They swim to a depth of more than 800 feet. These fish also swim along with other tuna species such as the bigeye and the yellowfin. As they are strong and powerful, be prepared to put up a fight with this big guy!
If you’re lucky enough to catch skipjack, then you must be eager to know how to prepare it.
Fortunately, the process of cleaning and preparing this fish is pretty straightforward. You can easily get it ready for cooking, so you can enjoy the scrumptious taste of this fish.
- Remove the corselet or the hard skin using a filleting knife. Begin with the dorsal area then moving upwards to the pectoral fin. Do the next side, as well.
- Rest the tuna belly up. Create an incision behind its head, then slice down to the pelvic fins. Cut the intestines and throw them away.
- While laying the fish on the side, use your weaker hand to hold the head and pectoral fin. Extend the cut you made while avoiding the backbone.
- Cut right through the dorsal section behind the head. Do this until the blade has come across the backbone. Do this step on the next side, as well.
- From the anal vent up to the throat, make a small incision. This will expose the intestines, which will make it easy to take everything out. The head should also separate from the body quickly.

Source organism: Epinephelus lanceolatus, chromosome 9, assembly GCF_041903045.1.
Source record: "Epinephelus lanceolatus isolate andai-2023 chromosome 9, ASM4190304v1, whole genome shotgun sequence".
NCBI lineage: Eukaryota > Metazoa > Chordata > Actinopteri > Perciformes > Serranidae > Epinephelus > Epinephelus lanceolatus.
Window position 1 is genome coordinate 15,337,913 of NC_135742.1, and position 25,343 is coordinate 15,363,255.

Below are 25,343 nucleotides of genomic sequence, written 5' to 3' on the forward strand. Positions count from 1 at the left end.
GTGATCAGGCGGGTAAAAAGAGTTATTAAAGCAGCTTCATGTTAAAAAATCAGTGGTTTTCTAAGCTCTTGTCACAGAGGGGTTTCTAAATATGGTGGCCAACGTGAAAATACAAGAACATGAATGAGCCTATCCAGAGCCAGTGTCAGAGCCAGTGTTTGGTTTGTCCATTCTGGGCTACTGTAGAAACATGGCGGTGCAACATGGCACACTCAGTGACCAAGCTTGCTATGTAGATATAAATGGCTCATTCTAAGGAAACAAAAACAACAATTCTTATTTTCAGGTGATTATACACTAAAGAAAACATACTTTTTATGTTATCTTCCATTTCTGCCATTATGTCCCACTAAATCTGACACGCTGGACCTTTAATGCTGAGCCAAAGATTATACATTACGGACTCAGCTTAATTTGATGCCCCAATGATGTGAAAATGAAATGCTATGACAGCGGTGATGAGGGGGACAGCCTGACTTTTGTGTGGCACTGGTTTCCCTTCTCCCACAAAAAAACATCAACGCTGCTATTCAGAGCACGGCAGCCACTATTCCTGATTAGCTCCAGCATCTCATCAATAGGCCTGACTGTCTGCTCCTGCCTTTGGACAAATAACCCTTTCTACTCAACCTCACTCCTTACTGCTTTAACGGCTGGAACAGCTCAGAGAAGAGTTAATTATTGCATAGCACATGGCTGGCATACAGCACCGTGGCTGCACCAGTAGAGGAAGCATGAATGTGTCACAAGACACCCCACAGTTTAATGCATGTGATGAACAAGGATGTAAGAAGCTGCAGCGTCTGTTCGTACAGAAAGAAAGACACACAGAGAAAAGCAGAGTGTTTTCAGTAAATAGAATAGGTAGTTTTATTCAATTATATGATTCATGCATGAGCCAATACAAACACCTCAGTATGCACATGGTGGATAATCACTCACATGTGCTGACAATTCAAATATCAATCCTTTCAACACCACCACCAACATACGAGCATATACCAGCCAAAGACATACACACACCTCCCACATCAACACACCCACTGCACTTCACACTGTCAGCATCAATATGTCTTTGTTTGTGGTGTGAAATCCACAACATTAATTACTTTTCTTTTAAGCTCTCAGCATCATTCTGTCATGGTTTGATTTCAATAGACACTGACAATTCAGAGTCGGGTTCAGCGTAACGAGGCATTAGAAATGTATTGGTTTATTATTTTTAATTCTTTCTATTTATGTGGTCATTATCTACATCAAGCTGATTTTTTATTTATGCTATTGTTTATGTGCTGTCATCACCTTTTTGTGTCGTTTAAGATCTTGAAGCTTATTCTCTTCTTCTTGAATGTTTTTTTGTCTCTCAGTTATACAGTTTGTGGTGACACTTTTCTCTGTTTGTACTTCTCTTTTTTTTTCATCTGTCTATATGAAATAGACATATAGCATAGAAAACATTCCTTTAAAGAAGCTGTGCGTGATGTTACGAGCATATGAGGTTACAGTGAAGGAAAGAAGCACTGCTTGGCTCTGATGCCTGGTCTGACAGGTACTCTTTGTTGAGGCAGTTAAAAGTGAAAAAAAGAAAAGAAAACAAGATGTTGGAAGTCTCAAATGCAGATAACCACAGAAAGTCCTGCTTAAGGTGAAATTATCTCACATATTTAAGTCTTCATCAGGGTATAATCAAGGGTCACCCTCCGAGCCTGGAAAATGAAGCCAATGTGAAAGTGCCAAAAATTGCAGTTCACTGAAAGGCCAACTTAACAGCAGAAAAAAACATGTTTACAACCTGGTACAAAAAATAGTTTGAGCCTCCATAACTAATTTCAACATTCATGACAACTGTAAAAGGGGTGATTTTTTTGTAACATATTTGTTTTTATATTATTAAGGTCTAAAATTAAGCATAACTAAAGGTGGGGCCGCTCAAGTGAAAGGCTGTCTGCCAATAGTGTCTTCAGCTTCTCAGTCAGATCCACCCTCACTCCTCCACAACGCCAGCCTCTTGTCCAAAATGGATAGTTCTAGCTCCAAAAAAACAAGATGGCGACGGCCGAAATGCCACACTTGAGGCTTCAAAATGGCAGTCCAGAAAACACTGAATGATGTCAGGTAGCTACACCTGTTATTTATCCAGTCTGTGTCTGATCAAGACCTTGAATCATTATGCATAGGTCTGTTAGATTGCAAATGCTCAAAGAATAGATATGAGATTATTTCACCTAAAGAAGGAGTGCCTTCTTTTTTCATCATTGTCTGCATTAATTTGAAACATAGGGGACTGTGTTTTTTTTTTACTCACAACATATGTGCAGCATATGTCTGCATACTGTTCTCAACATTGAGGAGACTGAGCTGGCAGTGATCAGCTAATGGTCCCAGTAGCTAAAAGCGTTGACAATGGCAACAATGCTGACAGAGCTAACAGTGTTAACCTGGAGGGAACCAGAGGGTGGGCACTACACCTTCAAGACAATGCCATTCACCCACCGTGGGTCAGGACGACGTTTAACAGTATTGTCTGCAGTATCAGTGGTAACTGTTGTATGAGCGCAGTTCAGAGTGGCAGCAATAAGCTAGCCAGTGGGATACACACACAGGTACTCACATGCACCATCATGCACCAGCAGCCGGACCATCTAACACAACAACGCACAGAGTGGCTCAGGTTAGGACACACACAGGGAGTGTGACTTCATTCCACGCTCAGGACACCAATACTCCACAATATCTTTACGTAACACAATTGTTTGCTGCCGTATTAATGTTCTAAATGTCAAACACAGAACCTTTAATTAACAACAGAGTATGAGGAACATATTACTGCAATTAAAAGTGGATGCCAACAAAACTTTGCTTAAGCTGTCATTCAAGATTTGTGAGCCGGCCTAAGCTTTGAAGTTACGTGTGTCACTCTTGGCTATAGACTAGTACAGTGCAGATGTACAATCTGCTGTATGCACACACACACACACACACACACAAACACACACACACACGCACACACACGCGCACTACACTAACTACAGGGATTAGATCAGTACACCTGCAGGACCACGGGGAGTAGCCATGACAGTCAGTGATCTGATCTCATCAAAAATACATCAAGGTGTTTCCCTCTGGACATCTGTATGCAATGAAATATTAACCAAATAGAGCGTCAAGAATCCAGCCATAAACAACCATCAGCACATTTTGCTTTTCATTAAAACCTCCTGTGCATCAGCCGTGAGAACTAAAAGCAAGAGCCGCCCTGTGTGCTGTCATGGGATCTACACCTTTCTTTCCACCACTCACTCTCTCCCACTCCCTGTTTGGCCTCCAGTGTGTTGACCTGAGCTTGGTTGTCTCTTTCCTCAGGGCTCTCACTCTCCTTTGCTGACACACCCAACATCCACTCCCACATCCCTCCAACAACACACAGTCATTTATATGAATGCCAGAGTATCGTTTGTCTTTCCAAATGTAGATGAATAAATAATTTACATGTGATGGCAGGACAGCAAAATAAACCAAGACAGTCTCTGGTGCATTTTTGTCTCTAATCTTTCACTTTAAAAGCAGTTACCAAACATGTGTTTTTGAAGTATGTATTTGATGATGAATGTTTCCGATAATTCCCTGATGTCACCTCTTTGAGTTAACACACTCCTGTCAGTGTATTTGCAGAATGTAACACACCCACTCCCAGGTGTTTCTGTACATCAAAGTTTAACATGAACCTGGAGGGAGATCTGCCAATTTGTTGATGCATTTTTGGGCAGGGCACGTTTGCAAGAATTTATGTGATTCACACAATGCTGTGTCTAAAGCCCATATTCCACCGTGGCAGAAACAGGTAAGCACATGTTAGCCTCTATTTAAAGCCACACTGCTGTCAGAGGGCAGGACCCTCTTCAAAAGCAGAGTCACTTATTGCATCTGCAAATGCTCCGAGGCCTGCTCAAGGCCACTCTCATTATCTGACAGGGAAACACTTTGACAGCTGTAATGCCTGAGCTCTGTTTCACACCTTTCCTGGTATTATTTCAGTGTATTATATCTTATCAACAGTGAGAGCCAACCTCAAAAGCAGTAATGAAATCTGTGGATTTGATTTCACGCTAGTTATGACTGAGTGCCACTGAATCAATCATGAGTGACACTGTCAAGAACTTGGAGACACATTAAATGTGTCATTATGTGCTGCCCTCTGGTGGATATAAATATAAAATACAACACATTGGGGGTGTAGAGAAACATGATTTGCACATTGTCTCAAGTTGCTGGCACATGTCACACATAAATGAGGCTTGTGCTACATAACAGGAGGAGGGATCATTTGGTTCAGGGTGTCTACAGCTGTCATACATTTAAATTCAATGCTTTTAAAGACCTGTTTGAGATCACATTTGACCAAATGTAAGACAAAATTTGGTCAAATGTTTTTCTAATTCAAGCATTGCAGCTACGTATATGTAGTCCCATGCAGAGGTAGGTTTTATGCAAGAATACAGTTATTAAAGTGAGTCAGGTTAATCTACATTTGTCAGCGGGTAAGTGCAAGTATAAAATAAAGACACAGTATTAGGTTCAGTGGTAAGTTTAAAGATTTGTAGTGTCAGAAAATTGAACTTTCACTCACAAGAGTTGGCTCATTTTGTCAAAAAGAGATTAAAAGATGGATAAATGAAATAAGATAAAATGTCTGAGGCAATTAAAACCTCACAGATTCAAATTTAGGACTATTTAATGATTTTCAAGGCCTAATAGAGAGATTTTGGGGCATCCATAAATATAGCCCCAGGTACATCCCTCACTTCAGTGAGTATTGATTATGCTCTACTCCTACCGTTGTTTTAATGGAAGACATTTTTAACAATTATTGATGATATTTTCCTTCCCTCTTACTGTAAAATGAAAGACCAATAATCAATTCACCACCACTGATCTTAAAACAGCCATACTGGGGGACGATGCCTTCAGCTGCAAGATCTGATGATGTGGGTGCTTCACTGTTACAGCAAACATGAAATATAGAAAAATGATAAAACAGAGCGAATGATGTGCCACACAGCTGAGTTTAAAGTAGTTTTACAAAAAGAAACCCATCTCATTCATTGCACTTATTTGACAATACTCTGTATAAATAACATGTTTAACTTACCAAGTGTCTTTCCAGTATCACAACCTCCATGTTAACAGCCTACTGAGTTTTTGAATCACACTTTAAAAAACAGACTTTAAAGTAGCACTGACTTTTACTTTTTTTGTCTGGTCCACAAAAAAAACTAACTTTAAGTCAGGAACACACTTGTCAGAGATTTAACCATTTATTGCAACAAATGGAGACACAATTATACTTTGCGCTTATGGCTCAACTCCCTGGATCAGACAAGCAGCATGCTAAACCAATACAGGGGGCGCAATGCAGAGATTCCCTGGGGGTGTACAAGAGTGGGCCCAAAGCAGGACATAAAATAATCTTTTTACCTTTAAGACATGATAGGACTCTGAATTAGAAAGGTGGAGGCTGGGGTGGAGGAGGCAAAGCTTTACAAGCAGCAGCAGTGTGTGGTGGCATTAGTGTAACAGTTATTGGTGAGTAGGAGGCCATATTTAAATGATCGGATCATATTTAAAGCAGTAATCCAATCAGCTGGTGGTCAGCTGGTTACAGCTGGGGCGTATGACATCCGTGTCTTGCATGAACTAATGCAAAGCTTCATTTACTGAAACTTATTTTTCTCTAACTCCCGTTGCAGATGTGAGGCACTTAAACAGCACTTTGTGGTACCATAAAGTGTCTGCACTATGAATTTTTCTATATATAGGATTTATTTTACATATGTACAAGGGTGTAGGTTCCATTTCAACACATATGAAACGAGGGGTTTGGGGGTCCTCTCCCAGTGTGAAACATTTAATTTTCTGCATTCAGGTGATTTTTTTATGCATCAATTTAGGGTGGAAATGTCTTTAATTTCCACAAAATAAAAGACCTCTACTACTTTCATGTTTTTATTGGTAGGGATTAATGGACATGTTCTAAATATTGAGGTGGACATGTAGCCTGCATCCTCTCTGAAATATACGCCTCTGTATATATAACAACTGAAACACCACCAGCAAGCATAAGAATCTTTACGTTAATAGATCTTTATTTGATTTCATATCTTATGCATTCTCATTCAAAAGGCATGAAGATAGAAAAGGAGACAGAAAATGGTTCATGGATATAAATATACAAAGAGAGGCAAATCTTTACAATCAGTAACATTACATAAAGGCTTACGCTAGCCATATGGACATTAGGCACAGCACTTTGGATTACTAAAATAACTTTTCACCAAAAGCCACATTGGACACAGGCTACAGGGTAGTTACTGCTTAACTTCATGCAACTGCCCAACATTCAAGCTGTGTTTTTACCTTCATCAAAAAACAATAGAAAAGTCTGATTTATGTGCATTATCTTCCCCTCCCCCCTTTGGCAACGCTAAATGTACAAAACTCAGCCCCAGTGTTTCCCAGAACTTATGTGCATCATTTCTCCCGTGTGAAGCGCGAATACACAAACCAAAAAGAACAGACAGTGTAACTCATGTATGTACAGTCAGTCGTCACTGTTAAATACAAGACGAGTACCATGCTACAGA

- Isolate the finlets and dorsal fins by cutting both sides of the fin. Grab the last finlet to separate it from the body by pulling forward.
- Stick your knife into the exposed cavity of the intestines. Once you are able to feel the backbone, you can separate the dorsal bones and the flesh. Do it to the next side, as well.
- Keep the tail steady by holding it with your weaker hand. Then, cut close to the tail and separate the flesh and lateral bones by sliding the blade in a forward motion. This creates your first fillet, and you can remove the next fillet by sliding the blade gently between the flesh and backbone.
- Be sure to separate the cavity bones and membrane from the flap of the belly. Don’t take out a lot of flesh in this area. And voila – you have yourself beautiful fillets that are ready for cooking!
Can You Eat Skipjack Tuna? Fun Recipes To Try
As we have mentioned earlier, skipjack is an amazing fish to eat. It’s highly nutritious and loaded with protein, vitamins and minerals.
Some great ways to enjoy skipjack tuna is by baking it with mushrooms, frying it and adding a tasty lemon sauce, or grilling it in a budget charcoal grill and serving with fresh watercress for a nutritious punch.
If you get the canned variety, simply top your crackers with skipjack tuna straight from the can (or heat it up first), and it goes as a delicious and healthy snack.
You can also check out this massive list of skipjack tuna recipes for you to try.
Skipjack tuna is among the smallest tuna species. It is abundant in tropical waters, which makes it relatively easy to catch.
With all of the health benefits of skipjack, not to mention its fantastic flavor, you can definitely enjoy eating it and making it a part of your diet each day!